Tod William’s The Door in the Floor , from his own screenplay and based on John Irving’s novel A Widow for One Year , has been hailed by some as the best screen adaptation to date of an Irving novel, and dismissed by others as a dismal failure. I can’t say I minded the movie too much, but I can’t say it ever grabbed me, which is how I feel about every other movie adapted from an Irving novel. I can sense the effort and ambition that went into the film, as well as its strained seriousness and calculated bawdiness. But I’ve read enough of Mr. Irving’s prose to suspect that comparisons with such eminent 19th-century novelists as Charles Dickens, Thomas Hardy and Honoré de Balzac represent a considerable inflation of his undeniable talents as a popular storyteller.
Mr. Williams’ screenplay adaptation only tackles the first third of the novel, thereby omitting four decades of character aging, development and disintegration, but should he be condemned for this? There is no law that says films are compelled to observe the Aristotelian unities once prescribed for plays, but the suspension of disbelief required for either old-age makeup or younger and older actors to play the same character are usually too wearisome to contemplate.
The problem is that a disastrous traffic accident on a snowy road becomes the decisive dramatic revelation of an otherwise despairingly morose confluence of incidents involving three terminally depressed and oversexed co-protagonists. Yes, oversexed. Considering my lifelong crusade against puritanical censorship in the movies, I’m almost ashamed to admit that even I was a little shocked to hear a 4-year-old girl named Ruth Cole (Elle Fanning) telling her father Ted Cole (Jeff Bridges) that his penis “looks funny” as he escorts her back to her bedroom after she has had a nightmare. All right, it’s in the book, and many parents at one time or another let their children see them in the nude from an early age. But onscreen, this bit of cultural commentary on bohemian bravado becomes too sensational for its limited context.
I was less shocked than puzzled by the fact that Ted Cole was a successful writer and illustrator of children’s books, and yet used nude female models in his work, and went so far as to degrade and humiliate them for his own amusement. But even more embarrassing were the lurid scenes of Ted’s 16-year-old summer assistant, Eddie O’Hare (Jon Foster), caught masturbating-while caressing the underwear of Ted’s wife, Marion (Kim Basinger)-by Marion herself! Long before I was Ted’s age, the joke circulating among my peers in Howard Beach was that only 5 percent of boys masturbated, and the other 95 percent lied about it. Here, Mr. Irving has the edge on Dickens, Hardy and Balzac in being able to describe the process on the printed page, but the visual emphasis Mr. Williams gives it onscreen is at once manipulative (literally and figuratively) and pretentious.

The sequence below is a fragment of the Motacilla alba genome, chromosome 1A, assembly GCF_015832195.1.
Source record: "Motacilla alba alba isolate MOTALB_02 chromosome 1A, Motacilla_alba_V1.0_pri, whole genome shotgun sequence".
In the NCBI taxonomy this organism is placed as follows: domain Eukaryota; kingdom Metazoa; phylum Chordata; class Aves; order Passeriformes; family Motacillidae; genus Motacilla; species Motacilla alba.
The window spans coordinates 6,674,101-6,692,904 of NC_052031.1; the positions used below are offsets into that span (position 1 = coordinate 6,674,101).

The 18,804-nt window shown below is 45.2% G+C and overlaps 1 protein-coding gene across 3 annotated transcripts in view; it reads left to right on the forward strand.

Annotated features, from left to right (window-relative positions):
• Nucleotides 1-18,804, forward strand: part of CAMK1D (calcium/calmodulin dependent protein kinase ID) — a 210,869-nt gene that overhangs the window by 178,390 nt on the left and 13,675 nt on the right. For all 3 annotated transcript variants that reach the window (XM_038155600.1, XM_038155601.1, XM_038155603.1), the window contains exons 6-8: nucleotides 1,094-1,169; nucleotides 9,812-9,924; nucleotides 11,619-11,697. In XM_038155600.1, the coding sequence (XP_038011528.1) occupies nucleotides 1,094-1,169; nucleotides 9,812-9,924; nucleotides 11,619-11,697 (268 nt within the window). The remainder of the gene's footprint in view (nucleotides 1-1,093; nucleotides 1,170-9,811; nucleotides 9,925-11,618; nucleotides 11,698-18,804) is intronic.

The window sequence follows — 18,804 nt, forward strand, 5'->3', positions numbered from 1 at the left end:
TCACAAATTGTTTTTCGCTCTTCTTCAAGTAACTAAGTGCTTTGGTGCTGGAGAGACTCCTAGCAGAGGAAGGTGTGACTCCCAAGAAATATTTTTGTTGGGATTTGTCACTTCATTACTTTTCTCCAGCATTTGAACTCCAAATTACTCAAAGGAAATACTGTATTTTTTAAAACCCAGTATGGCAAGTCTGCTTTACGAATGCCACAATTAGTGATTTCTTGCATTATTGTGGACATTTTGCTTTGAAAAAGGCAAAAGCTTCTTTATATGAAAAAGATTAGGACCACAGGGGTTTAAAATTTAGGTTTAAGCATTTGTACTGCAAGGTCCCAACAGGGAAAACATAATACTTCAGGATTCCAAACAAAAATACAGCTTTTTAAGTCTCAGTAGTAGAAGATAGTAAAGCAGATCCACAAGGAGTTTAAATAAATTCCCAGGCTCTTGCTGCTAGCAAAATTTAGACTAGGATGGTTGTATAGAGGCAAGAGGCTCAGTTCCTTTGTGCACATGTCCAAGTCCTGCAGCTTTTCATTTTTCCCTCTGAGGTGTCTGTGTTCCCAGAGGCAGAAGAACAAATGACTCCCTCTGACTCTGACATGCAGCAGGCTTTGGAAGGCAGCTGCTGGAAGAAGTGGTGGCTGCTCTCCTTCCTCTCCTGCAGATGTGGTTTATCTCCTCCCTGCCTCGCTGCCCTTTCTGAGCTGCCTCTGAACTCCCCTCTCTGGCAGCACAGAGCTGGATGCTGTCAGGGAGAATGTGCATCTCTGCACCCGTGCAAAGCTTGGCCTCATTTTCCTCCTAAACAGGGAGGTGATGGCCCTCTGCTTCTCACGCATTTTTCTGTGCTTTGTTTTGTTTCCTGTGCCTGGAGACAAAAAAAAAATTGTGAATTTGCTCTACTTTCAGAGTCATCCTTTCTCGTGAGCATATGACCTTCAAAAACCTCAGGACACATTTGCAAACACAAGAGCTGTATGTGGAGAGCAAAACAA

By the time Marion takes pity on Eddie’s shamefaced sexual frustrations and virginal inexperience by seducing him, we’re fully prepared for the now-mundane bodily displays and simulations. Since Eddie resembles her older son at the time of his death (extensively memorialized with photos hung on the walls of the Cole house), her liaison with Eddie takes on a distinctly incestuous flavor.
When 4-year-old Ruth walks in on Eddie’s nude body humping Marion’s nude body from behind, the child emits a curiously mechanical, seemingly prerehearsed scream. “Don’t cry, honey,” Marion reassures her, “it’s only Eddie and me.” This is also the moving last line of Mr. Irving’s full-length novel; it’s a narrative payoff denied the abridged adaptation by Mr. Williams.
Indeed, the grown-up Ruth is eventually the central character in Mr. Irving’s story, and this is not the only advantage the author has over the director. In the book, Ruth screams with a special frenzy because she mistakenly assumes not only that her mother is being attacked, but also that the assailant is her dead brother, who’s come back to life in a frightening fashion. Hence, a series of sensational episodes that were designed to resonate throughout a long novel have become the inadequately developed substance of a heavily atmospheric anecdote. Mr. Bridges, long overdue for an Oscar, is as good as everyone says he is, as is Mr. Foster. As for Ms. Basinger, I liked her more than did most of my esteemed colleagues.
Per Fly’s The Inheritance , in Danish and Swedish with English subtitles, is the director’s second film in a planned trilogy that depicts the class divisions of contemporary Danish society. Each film is a self-contained story, with the first installment, The Bench , dealing with the working class; shooting on the third installment is set to begin in August. Increasingly in Europe, and more recently in America, the rigid, gated divisions of class have made the heartwarming rags-to-riches success stories of the past comparatively rare.